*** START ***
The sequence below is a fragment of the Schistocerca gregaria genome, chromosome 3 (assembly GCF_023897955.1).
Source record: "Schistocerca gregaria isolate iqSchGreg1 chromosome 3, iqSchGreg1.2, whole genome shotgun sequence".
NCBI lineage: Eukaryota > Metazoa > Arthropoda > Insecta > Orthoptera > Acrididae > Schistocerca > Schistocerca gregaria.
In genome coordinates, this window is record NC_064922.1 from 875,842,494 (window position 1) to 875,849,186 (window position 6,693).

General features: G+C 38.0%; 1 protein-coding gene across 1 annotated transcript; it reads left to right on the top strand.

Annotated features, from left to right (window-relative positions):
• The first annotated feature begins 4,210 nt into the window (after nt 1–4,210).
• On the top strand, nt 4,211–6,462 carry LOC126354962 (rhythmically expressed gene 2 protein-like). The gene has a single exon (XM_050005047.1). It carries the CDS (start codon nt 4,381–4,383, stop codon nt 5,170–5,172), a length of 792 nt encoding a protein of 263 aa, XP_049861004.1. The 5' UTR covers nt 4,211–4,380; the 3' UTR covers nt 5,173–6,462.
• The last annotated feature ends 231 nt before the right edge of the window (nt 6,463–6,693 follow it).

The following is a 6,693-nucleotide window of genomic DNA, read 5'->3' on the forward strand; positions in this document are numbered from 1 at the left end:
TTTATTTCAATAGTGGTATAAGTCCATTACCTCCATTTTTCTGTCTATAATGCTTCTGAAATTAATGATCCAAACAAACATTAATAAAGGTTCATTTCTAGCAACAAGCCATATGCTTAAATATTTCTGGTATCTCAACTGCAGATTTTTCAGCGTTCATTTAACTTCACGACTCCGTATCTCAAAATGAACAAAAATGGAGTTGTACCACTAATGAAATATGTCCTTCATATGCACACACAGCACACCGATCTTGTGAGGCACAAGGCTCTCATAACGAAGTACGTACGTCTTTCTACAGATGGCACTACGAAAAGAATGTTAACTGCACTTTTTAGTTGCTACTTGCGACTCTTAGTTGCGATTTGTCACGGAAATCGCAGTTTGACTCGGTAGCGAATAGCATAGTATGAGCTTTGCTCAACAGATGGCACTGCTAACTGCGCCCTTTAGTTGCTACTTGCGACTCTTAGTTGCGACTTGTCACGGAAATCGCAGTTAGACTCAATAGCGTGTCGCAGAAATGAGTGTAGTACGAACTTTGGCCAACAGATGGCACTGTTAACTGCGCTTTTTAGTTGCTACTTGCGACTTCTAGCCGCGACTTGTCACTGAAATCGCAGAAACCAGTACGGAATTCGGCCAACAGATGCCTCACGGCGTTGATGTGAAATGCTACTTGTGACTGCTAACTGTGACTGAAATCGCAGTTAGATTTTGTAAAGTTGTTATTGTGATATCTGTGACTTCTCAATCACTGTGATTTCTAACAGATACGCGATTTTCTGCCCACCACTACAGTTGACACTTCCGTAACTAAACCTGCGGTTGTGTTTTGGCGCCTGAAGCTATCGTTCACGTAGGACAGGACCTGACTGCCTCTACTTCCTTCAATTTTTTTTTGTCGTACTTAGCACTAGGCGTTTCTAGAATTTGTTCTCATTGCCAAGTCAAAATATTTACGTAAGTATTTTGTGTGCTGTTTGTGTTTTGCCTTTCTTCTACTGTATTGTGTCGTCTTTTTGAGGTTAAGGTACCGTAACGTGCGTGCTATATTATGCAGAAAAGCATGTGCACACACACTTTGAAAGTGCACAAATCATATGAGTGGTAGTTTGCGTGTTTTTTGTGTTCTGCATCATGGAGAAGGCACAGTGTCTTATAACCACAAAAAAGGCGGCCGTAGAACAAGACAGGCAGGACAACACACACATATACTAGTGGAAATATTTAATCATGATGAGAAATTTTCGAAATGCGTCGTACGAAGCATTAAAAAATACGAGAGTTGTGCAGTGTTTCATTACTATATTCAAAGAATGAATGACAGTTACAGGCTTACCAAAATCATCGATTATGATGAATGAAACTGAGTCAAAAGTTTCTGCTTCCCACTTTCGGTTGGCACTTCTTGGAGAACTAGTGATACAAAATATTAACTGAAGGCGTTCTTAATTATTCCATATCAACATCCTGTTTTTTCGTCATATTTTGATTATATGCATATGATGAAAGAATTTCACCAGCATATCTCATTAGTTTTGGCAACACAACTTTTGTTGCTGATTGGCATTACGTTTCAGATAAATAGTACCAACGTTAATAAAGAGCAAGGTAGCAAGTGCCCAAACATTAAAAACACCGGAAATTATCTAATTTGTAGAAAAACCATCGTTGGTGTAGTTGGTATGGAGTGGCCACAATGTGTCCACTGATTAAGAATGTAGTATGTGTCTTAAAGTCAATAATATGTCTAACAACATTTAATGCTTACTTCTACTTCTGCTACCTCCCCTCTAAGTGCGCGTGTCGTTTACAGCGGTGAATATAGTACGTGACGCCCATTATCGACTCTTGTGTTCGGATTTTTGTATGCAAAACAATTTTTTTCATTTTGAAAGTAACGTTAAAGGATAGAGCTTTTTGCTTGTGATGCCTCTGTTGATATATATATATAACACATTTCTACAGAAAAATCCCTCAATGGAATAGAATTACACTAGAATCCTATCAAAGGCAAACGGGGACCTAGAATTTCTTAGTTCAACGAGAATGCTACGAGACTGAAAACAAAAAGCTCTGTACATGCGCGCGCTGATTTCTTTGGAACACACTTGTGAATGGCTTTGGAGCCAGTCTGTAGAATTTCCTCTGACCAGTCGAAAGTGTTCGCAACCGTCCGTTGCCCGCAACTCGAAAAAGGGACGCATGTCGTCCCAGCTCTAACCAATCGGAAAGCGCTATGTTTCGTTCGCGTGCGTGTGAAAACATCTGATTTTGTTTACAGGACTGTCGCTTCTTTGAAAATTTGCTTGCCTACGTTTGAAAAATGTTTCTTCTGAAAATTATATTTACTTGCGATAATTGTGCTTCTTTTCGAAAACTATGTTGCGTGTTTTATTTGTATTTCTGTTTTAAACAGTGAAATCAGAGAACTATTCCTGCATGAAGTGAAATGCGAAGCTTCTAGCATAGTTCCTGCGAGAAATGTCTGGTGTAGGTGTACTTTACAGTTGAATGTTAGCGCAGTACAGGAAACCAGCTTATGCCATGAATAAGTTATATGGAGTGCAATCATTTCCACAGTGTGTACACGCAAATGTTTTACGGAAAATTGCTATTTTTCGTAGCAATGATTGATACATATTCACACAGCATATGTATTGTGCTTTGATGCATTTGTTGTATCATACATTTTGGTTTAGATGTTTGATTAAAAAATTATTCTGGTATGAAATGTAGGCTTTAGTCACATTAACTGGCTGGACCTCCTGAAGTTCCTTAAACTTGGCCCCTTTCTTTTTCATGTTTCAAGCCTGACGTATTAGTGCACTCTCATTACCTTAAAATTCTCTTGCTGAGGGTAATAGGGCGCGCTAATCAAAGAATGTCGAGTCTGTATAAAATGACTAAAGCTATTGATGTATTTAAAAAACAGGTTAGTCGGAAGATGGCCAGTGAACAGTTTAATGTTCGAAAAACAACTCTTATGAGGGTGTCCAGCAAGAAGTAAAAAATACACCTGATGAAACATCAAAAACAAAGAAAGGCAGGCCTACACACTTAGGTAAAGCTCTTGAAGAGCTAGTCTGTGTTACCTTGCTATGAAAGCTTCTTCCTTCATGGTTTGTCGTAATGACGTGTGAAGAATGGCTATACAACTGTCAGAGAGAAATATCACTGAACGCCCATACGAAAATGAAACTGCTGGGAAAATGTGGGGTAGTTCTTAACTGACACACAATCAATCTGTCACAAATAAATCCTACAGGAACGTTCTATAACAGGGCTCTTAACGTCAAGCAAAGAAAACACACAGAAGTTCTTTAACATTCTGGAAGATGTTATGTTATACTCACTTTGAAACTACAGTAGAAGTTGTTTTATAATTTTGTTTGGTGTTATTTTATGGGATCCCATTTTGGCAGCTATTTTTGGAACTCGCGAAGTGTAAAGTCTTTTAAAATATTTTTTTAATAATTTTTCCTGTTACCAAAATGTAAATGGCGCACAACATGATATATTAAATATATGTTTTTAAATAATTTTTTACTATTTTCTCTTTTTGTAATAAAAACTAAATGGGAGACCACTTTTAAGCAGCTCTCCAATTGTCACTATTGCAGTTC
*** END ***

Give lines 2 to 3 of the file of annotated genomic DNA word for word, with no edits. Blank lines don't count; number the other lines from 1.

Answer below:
Source record: "Schistocerca gregaria isolate iqSchGreg1 chromosome 3, iqSchGreg1.2, whole genome shotgun sequence".
NCBI lineage: Eukaryota > Metazoa > Arthropoda > Insecta > Orthoptera > Acrididae > Schistocerca > Schistocerca gregaria.